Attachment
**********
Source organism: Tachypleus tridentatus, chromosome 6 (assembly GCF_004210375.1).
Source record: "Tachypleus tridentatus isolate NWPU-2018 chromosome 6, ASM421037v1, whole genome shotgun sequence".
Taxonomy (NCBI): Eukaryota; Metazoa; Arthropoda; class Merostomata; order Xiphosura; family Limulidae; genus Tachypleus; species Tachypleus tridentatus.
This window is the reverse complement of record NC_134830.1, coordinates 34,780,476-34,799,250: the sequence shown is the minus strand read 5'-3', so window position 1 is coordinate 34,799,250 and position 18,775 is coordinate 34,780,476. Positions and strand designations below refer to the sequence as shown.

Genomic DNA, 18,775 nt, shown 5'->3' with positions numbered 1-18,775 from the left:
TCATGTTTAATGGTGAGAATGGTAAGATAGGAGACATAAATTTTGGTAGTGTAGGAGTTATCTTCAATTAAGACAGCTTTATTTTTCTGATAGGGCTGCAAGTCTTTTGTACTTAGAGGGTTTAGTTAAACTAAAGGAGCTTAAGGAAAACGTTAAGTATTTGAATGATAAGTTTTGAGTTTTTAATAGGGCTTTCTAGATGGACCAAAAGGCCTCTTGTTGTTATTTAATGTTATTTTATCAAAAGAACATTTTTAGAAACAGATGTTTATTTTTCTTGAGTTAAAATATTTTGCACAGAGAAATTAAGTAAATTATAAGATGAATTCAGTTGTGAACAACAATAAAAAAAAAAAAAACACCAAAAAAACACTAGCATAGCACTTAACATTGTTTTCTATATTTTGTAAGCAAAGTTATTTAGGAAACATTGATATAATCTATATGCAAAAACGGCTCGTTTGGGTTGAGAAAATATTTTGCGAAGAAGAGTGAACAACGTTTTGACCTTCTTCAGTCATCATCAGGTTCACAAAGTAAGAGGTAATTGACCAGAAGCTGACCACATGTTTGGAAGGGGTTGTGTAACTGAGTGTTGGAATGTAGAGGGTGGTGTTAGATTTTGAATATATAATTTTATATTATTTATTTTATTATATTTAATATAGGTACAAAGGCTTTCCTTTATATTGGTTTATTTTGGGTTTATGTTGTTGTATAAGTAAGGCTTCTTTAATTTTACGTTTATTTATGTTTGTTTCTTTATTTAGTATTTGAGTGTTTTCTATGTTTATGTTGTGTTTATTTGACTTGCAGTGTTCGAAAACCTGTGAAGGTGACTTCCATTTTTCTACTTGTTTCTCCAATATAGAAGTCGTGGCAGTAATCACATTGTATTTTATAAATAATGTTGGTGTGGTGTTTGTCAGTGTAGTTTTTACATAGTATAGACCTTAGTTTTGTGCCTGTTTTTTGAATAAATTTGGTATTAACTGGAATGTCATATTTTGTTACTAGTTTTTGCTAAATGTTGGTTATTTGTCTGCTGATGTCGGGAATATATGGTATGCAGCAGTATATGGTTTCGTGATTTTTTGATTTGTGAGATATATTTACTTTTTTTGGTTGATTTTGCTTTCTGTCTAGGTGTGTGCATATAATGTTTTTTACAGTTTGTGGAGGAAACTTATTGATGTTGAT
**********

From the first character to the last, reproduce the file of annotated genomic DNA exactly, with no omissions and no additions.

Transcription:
Source organism: Tachypleus tridentatus, chromosome 6 (assembly GCF_004210375.1).
Source record: "Tachypleus tridentatus isolate NWPU-2018 chromosome 6, ASM421037v1, whole genome shotgun sequence".
Taxonomy (NCBI): Eukaryota; Metazoa; Arthropoda; class Merostomata; order Xiphosura; family Limulidae; genus Tachypleus; species Tachypleus tridentatus.
This window is the reverse complement of record NC_134830.1, coordinates 34,780,476-34,799,250: the sequence shown is the minus strand read 5'-3', so window position 1 is coordinate 34,799,250 and position 18,775 is coordinate 34,780,476. Positions and strand designations below refer to the sequence as shown.

Genomic DNA, 18,775 nt, shown 5'->3' with positions numbered 1-18,775 from the left:
TCATGTTTAATGGTGAGAATGGTAAGATAGGAGACATAAATTTTGGTAGTGTAGGAGTTATCTTCAATTAAGACAGCTTTATTTTTCTGATAGGGCTGCAAGTCTTTTGTACTTAGAGGGTTTAGTTAAACTAAAGGAGCTTAAGGAAAACGTTAAGTATTTGAATGATAAGTTTTGAGTTTTTAATAGGGCTTTCTAGATGGACCAAAAGGCCTCTTGTTGTTATTTAATGTTATTTTATCAAAAGAACATTTTTAGAAACAGATGTTTATTTTTCTTGAGTTAAAATATTTTGCACAGAGAAATTAAGTAAATTATAAGATGAATTCAGTTGTGAACAACAATAAAAAAAAAAAAAACACCAAAAAAACACTAGCATAGCACTTAACATTGTTTTCTATATTTTGTAAGCAAAGTTATTTAGGAAACATTGATATAATCTATATGCAAAAACGGCTCGTTTGGGTTGAGAAAATATTTTGCGAAGAAGAGTGAACAACGTTTTGACCTTCTTCAGTCATCATCAGGTTCACAAAGTAAGAGGTAATTGACCAGAAGCTGACCACATGTTTGGAAGGGGTTGTGTAACTGAGTGTTGGAATGTAGAGGGTGGTGTTAGATTTTGAATATATAATTTTATATTATTTATTTTATTATATTTAATATAGGTACAAAGGCTTTCCTTTATATTGGTTTATTTTGGGTTTATGTTGTTGTATAAGTAAGGCTTCTTTAATTTTACGTTTATTTATGTTTGTTTCTTTATTTAGTATTTGAGTGTTTTCTATGTTTATGTTGTGTTTATTTGACTTGCAGTGTTCGAAAACCTGTGAAGGTGACTTCCATTTTTCTACTTGTTTCTCCAATATAGAAGTCGTGGCAGTAATCACATTGTATTTTATAAATAATGTTGGTGTGGTGTTTGTCAGTGTAGTTTTTACATAGTATAGACCTTAGTTTTGTGCCTGTTTTTTGAATAAATTTGGTATTAACTGGAATGTCATATTTTGTTACTAGTTTTTGCTAAATGTTGGTTATTTGTCTGCTGATGTCGGGAATATATGGTATGCAGCAGTATATGGTTTCGTGATTTTTTGATTTGTGAGATATATTTACTTTTTTTGGTTGATTTTGCTTTCTGTCTAGGTGTGTGCATATAATGTTTTTTACAGTTTGTGGAGGAAACTTATTGATGTTGAT